"A person (a) who prior to 15th August, 1947 participated in the National Movement for the emanicipation of India, that is in the struggle for Indian Independence; and (b) who even after 15th August, 1947 participated in the struggle in any princely State for securing accession of such State to the then dominion of India, who on account of such participation - (i) has suffered imprisonment or detention for a period of not less than three months, the said period being calculated taking into account the period of remission, if any, granted for good conduct, other like reasons; or (ii) has been awarded capital punishment; or (iii) had died while undergoing sentence or detention; or (iv) was killed or became permanently incapacitated by Police or Military firing or lathi charge; or 695 (v) lost his job, property or other means of livelihood;

(vi) where certificates of imprisonment are not available due to records being destroyed, etc., an affidavit by the political sufferer about his imprisonment supported by a certificate from a Member of Parliament or a Member of the State Legislature, who has been in jail with him specifying the period of imprisonment would be accepted." The case of the appellant was that his father had participated in 1942 Movement and was imprisoned from 10th of September, 1942 to 2nd of October, 1942. His further case is that because of the aforesaid participation, his grand father i.e. father of the appellant's father, was annoyed and turned him out of the house and so the father of the appellant could not pursue his studies and therefore could not qualify himself well for good job. The appellant claimed admission on the ground of being a son of a freedom fighter or political sufferer and that he belongs to a special category and should be treated as such. It is contended that sub-clause (a) of clause (iii) of the note 4 of the Rules should be read independently as well as sub-clause (b) not only of each other but also what follows by way of proviso though not so mentioned. The learned judge was unable to accept that contention. The division Bench accepted this view of the learned single Judge.

Reservations in favour of sons of political sufferers are considered to be belonging to a special category. There is rationale behind it. Those who are political sufferers undergo certain disadvantages and pass on such disadvantages to their children. They will be in a worse position than the children of those who are not political sufferers for the purpose of taking adequate education, attention etc. because their parents might have languished in any prison or might have been deprived of property. Looked at from that point of view, political sufferer should be an identifiable person who could be recognised as such on certain rational basis.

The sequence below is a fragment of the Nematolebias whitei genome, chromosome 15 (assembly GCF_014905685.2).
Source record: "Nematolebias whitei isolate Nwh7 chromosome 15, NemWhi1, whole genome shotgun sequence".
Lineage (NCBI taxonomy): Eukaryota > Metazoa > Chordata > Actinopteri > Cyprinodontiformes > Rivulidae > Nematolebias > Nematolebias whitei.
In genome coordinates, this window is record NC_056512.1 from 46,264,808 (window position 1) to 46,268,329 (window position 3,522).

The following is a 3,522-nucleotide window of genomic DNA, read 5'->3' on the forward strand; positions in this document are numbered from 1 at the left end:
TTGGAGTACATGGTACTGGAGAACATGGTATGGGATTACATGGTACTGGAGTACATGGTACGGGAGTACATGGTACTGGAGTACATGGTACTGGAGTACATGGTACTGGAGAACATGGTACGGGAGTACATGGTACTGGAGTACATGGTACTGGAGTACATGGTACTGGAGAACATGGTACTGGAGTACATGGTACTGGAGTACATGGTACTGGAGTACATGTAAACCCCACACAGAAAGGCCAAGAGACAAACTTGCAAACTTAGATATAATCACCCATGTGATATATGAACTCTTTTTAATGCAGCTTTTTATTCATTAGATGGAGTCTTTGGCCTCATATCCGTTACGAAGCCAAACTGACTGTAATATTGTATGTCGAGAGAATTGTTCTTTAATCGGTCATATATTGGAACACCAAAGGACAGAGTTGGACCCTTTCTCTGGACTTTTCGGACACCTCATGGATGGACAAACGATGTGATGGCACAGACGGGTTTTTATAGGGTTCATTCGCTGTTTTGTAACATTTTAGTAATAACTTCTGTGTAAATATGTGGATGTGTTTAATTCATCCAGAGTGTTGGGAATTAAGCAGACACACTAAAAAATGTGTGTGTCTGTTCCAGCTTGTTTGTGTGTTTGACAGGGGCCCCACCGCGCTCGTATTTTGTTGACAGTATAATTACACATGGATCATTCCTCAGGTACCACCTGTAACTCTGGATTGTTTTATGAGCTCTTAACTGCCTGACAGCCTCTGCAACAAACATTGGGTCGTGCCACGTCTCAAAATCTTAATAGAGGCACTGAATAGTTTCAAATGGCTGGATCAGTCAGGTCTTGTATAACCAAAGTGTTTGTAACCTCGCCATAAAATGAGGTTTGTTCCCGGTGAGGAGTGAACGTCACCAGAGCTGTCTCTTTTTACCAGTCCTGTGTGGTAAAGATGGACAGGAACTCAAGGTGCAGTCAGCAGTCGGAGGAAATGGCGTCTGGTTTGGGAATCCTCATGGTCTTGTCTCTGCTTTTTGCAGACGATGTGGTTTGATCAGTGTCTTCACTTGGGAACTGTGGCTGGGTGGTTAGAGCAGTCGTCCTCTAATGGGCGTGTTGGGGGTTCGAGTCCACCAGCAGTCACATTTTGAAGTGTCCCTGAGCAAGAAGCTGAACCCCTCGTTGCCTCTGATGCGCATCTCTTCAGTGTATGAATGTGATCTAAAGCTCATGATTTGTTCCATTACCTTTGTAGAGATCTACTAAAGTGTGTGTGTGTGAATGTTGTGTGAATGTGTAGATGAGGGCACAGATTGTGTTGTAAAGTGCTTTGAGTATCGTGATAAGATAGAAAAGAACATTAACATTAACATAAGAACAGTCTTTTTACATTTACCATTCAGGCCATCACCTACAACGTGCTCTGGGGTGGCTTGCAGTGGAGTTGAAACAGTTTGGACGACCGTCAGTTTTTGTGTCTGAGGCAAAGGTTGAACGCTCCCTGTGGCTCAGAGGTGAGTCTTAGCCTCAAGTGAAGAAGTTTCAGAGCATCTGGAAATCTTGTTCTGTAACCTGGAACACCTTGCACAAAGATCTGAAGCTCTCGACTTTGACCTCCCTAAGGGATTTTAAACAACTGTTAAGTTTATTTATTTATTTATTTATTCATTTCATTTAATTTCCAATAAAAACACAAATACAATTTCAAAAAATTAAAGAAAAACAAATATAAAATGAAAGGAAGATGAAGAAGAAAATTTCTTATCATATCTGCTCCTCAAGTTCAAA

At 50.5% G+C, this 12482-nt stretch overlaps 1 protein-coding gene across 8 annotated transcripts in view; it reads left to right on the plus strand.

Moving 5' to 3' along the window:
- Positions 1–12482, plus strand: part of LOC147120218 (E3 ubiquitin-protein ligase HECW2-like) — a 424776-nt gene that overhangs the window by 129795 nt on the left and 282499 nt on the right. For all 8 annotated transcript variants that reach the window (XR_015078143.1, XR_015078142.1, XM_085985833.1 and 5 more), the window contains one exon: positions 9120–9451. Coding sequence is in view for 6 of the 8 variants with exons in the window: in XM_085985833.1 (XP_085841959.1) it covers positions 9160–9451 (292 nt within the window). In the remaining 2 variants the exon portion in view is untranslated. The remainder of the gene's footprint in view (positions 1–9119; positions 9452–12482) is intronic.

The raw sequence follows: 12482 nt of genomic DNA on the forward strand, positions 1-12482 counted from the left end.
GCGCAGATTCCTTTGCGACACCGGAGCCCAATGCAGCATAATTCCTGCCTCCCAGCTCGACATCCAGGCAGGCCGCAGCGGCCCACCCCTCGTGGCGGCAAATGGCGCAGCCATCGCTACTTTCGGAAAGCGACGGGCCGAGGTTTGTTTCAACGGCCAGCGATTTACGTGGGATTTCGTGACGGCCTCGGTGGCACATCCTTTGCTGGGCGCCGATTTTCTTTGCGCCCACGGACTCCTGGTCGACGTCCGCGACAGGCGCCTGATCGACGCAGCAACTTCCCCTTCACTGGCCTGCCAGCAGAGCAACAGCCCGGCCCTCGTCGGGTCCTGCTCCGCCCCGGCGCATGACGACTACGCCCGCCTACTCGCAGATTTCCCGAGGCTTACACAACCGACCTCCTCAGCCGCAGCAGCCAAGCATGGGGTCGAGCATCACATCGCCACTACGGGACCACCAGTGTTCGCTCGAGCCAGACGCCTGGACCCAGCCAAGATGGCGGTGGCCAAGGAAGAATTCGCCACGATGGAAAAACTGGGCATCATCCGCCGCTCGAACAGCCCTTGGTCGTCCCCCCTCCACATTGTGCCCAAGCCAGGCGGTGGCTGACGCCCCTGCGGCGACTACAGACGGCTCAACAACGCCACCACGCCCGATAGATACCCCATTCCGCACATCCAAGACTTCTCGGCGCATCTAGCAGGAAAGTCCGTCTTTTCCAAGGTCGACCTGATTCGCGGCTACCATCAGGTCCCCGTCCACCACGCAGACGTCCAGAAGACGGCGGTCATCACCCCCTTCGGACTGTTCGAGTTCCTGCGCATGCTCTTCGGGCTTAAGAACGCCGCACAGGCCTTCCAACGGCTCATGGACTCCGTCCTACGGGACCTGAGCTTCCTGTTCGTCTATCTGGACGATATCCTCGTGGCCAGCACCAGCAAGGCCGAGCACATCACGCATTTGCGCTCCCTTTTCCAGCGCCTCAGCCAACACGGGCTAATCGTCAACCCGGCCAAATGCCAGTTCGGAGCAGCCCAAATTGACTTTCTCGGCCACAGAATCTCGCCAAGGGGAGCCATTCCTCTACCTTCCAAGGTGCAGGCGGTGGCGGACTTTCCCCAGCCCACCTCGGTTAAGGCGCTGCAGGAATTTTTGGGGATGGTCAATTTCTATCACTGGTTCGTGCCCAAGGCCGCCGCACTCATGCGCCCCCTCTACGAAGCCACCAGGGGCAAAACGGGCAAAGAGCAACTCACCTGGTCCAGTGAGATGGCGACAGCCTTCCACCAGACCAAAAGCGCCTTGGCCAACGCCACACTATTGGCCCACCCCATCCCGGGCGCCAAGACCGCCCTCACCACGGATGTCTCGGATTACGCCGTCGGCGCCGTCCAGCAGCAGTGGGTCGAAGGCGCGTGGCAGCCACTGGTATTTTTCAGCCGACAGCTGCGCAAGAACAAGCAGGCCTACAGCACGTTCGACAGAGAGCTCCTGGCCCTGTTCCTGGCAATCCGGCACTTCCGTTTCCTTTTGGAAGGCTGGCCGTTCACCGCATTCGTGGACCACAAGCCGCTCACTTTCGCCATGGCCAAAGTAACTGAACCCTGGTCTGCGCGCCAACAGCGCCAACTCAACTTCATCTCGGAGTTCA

It is, therefore, manifest that a person to be a political sufferer must have suffered in any one of the five ways stated in sub-clause (i) to (v) of clause (b).

696 If the expression 'and' in clause (a) is read independently then there was no need for him to suffer at all and mere participation would be enough to make him a political sufferer. That would defeat the rationale behind the rule. It would, therefore, frustrate the intention and purpose of the legislature. The expression 'and' in these circumstances cannot be read disjunctively. It is not possible to hold that sub-clause (a) should be read independently of sub-clause (b). A statute cannot be construed merely with reference to grammar. Statute whenever the language permits must be construed reasonably and rationally to give effect to the intention and purpose of the legislature. The expression 'and' has generally a cumulative effect, requiring the fulfilment of all the conditions that it joins together and it is the antithesis of 'or'. In this connection reference may be made to A.K.

Gopalan v. The State of Madras, [1950] S.C.R. 88 at 126. See also the observations of this Court in Ishwar Singh Bindra & Ors. v. The State of U.P., [1969] 1 S.C.R. 219.

This construction, put by High Court, in our opinion, is logical and reasonable construction. The High Court as mentioned hereinbefore has granted a certificate under article 133 (1)(b) of the Constitution. We find that the question is a simple one and the intention and the purpose of the rule is manifest and in the language, there is no difficulty. The certificate under article 133 (1)(b) of the Constitution, in our opinion, was therefore unwarranted. We, therefore, revoke the certificate and dismiss the appeal summarily under Rule 5-A of Order XV of the Supreme Court Rules, 1966. We, however, make it clear that the appellant, the student in question, is a student of some credit and distinction and has obtained 74% of the marks in his examination. His case should be considered favourably and objectively in the general category for admission.

In the facts and circumstances of the case, there will be no order as to costs.

S.R. Appeal dismissed.


Copyright

Reproduced in accordance with s52(q) of the Copyright Act 1957 (India) from judis.nic.in, indiacode.nic.in and other Indian High Court Websites